f) The simple question is whether the assistant public prosecutor has sought withdrawal based on his written comments or not. In this case the orders of the sessions court required that the assistant public prosecutor was, in addition to the existing application, to file written comments. In this matter, the learned magistrate committed a grave impropriety by relying solely on the alleged oral submission made by the assistant public prosecutor stating that the earlier application dated 6.7.2002 was filed by him with due application of mind and in the larger interest of the public. Mere oral submission made that an application that was presented a couple of years ago was one with application of mind and in the public interest cannot be taken at face value in the absence of any explanation in that regard. The court below has failed to look into the orders passed by the government dated 23.01.2002 and instructions given by the directorate of prosecution. Under the said circumstance, the order of the learned magistrate is unsustainable and liable to be set aside.
 

g) That the finding by learned magistrate at Para 31 (page 39) ‘that there is no meaning to go behind the decisions of the government and the learned assistant public prosecutor in applying for withdrawal of this case in the larger interest of the public’ is improper and illegal as it shows that the magistrate had failed in his duty to consider whether the government had indeed made out a ground for withdrawal in the public interest and had also failed in his duty to assess whether the assistant public prosecutor had acted independently.
 

h) That the learned magistrate has committed a serious error of law by disregarding the directions of the hon’ble high court of Karnataka in WP 34076/2004 mandating the learned magistrate to consider the material facts and substance of the earlier application after getting comments and reasons from the learned assistant public prosecutor for withdrawal in the public interest. The learned sessions court has similarly mandated the learned magistrate to take into account the written submissions of the APP. The learned JMFC disregarded these express directives by noting that ‘The comments made by the learned assistant public prosecutor as to the present prevailing situation, the history of the case, the nature of the accused persons etc., are uncalled for’ (para 28 page 31). The learned magistrate, by concluding that, ‘I am not making any inference from these comments that the APP is opposing the application or supporting the application’ (para 28 page 31) has disregarded the comments and reasons of the learned assistant public prosecutor which he was duty bound to consider and thereby committed a serious error of law.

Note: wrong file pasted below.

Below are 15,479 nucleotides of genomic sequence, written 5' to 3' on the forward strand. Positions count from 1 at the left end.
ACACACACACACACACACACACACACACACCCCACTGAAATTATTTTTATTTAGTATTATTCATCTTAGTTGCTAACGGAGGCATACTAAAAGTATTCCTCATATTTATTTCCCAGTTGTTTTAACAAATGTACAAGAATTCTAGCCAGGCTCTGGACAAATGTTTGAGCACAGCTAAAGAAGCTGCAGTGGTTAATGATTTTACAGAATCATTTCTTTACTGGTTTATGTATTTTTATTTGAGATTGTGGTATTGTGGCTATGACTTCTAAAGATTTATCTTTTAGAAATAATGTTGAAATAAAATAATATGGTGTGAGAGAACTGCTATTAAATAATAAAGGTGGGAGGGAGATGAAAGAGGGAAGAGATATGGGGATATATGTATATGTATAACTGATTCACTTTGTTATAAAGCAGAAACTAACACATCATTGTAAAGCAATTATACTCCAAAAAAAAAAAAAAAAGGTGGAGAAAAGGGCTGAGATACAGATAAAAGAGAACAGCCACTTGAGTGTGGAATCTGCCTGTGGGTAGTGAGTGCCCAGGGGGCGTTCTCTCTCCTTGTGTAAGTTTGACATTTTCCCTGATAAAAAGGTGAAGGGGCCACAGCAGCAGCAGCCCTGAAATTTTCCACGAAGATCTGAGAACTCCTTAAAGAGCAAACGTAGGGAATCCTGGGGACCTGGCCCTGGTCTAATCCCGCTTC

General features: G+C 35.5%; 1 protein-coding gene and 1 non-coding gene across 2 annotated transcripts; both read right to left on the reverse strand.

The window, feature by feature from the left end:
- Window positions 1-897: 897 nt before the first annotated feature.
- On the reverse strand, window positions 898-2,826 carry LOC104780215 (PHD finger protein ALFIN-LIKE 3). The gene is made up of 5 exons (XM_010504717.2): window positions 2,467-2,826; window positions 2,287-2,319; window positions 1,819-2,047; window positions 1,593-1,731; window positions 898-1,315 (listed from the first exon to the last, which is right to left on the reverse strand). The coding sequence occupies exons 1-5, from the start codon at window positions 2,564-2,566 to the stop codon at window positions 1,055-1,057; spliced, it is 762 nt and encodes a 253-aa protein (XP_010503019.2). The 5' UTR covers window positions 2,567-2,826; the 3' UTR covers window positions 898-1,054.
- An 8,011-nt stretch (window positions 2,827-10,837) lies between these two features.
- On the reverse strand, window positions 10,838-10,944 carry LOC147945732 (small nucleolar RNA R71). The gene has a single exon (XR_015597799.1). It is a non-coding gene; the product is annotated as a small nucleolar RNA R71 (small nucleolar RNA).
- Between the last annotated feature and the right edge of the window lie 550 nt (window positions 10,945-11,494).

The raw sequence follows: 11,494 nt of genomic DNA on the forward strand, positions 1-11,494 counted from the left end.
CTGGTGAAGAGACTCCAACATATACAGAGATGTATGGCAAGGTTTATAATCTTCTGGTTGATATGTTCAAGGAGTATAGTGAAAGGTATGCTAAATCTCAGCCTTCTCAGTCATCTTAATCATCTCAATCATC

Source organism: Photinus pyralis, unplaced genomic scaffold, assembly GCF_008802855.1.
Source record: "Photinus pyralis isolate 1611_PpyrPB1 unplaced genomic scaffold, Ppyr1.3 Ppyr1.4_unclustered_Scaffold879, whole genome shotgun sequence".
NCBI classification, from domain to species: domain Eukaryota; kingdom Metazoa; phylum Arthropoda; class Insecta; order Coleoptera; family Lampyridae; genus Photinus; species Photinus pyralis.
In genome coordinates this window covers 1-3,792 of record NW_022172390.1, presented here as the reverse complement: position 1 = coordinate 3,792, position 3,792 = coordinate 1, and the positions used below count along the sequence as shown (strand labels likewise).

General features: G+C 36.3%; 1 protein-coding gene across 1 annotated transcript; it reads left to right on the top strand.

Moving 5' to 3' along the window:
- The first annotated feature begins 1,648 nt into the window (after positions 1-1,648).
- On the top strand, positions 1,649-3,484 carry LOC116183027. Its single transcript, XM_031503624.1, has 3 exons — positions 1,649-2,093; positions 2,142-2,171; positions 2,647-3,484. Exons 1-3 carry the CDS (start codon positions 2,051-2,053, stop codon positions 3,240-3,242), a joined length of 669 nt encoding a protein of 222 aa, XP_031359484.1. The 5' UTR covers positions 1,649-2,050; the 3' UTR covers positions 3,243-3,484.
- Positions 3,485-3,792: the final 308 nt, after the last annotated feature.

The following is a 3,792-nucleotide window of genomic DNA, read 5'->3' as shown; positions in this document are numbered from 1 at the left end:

i) That the learned magistrate committed a grave impropriety by going into extraneous and illegal considerations such as the ground that ‘refusal of the consent to the withdrawal from the prosecution will not serve any purpose as already ten years have lapsed since the incident’ (while addressing points No. 1 to 3, para 32, page 39) This statement by the learned magistrate undermines the very basis of the rule of law and sets in place a culture of impunity as then serious offences such as in the present matter, which are further well supported by evidence, will not be prosecuted solely on the ground that a long period of time has lapsed.
 

j) That the magistrate has proceeded to discharge on his own personal reading of facts and in fact exceeded himself by going beyond the powers of even sections 227 and 228 of the Code of Criminal Procedure.
 

k) That the learned magistrate has failed to understand and misquoted the Supreme Court decision in Rajendra Kumar Jain v. State, AIR 1980 SC 1510, Sheo Nandan Paswan v. State of Bihar, AIR 1987 SC 877, Subash Chand v. State, AIR 1980SC 423, as the ratio propounded and reiterated by all these judgements is to urge the court to give its consent to withdrawal of prosecution only if it is clear that the government has made out a case of public interest and that the prosecutor has acted independently. Apparently on verification of the records it can be seen that both requirements stated above are not satisfied in this matter and the learned magistrate has arrived at an erroneous conclusion.
 

l) That the learned magistrate committed a grave impropriety and illegality by citing the head notes of the judgement instead of the ratio of the judgement. This has allowed for a misreading of the import and substance of the judgement as the head notes are mere annotations made by publishers as to what they understand to be the crux of the judgement and do not under any circumstances constitute a part of the judgement and hence the law laid down by the Supreme Court.
 

m) That the order of the learned magistrate noting that the petitioners/applicants had not signed the applications and not supported their contention with an affidavit. This is an erroneous reading of law. The petitioners had empowered their counsel to appear and present, prosecute, defend in all the proceedings in respect of the case and also in interlocutory applications and petitions. The said error is not grave and a mere error which can be cured. This is an error of fact, law and jurisdiction meriting a revision.


Archived from Communalism Combat, September 2004 Year 11    No.101, Forum